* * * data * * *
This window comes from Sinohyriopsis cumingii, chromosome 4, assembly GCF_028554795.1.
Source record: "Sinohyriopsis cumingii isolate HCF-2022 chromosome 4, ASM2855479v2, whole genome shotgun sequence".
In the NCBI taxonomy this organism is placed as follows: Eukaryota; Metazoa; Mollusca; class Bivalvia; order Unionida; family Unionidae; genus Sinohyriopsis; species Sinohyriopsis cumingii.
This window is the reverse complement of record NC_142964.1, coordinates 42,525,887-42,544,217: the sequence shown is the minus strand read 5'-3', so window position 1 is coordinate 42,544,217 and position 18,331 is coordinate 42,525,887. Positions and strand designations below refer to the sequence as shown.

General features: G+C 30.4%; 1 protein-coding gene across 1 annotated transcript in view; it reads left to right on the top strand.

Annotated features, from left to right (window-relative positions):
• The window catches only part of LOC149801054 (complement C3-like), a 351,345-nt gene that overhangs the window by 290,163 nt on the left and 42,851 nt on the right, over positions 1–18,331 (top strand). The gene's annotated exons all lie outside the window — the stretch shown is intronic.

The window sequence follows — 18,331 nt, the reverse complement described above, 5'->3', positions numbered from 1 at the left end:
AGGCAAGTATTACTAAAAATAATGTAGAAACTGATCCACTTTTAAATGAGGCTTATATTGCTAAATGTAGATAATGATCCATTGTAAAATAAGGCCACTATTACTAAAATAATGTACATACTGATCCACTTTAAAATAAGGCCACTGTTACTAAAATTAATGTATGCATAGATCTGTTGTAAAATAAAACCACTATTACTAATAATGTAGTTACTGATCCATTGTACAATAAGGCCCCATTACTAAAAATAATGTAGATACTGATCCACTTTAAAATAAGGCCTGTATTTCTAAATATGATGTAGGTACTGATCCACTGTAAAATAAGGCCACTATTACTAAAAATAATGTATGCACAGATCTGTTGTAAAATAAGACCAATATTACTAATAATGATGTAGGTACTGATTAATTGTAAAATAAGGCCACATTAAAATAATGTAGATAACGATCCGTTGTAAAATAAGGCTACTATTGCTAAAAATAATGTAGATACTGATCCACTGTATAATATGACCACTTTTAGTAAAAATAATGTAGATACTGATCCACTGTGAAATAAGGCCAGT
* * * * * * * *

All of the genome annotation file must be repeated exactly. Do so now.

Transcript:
This window comes from Sinohyriopsis cumingii, chromosome 4, assembly GCF_028554795.1.
Source record: "Sinohyriopsis cumingii isolate HCF-2022 chromosome 4, ASM2855479v2, whole genome shotgun sequence".
In the NCBI taxonomy this organism is placed as follows: Eukaryota; Metazoa; Mollusca; class Bivalvia; order Unionida; family Unionidae; genus Sinohyriopsis; species Sinohyriopsis cumingii.
This window is the reverse complement of record NC_142964.1, coordinates 42,525,887-42,544,217: the sequence shown is the minus strand read 5'-3', so window position 1 is coordinate 42,544,217 and position 18,331 is coordinate 42,525,887. Positions and strand designations below refer to the sequence as shown.

General features: G+C 30.4%; 1 protein-coding gene across 1 annotated transcript in view; it reads left to right on the top strand.

Annotated features, from left to right (window-relative positions):
• The window catches only part of LOC149801054 (complement C3-like), a 351,345-nt gene that overhangs the window by 290,163 nt on the left and 42,851 nt on the right, over positions 1–18,331 (top strand). The gene's annotated exons all lie outside the window — the stretch shown is intronic.

The window sequence follows — 18,331 nt, the reverse complement described above, 5'->3', positions numbered from 1 at the left end:
AGGCAAGTATTACTAAAAATAATGTAGAAACTGATCCACTTTTAAATGAGGCTTATATTGCTAAATGTAGATAATGATCCATTGTAAAATAAGGCCACTATTACTAAAATAATGTACATACTGATCCACTTTAAAATAAGGCCACTGTTACTAAAATTAATGTATGCATAGATCTGTTGTAAAATAAAACCACTATTACTAATAATGTAGTTACTGATCCATTGTACAATAAGGCCCCATTACTAAAAATAATGTAGATACTGATCCACTTTAAAATAAGGCCTGTATTTCTAAATATGATGTAGGTACTGATCCACTGTAAAATAAGGCCACTATTACTAAAAATAATGTATGCACAGATCTGTTGTAAAATAAGACCAATATTACTAATAATGATGTAGGTACTGATTAATTGTAAAATAAGGCCACATTAAAATAATGTAGATAACGATCCGTTGTAAAATAAGGCTACTATTGCTAAAAATAATGTAGATACTGATCCACTGTATAATATGACCACTTTTAGTAAAAATAATGTAGATACTGATCCACTGTGAAATAAGGCCAGT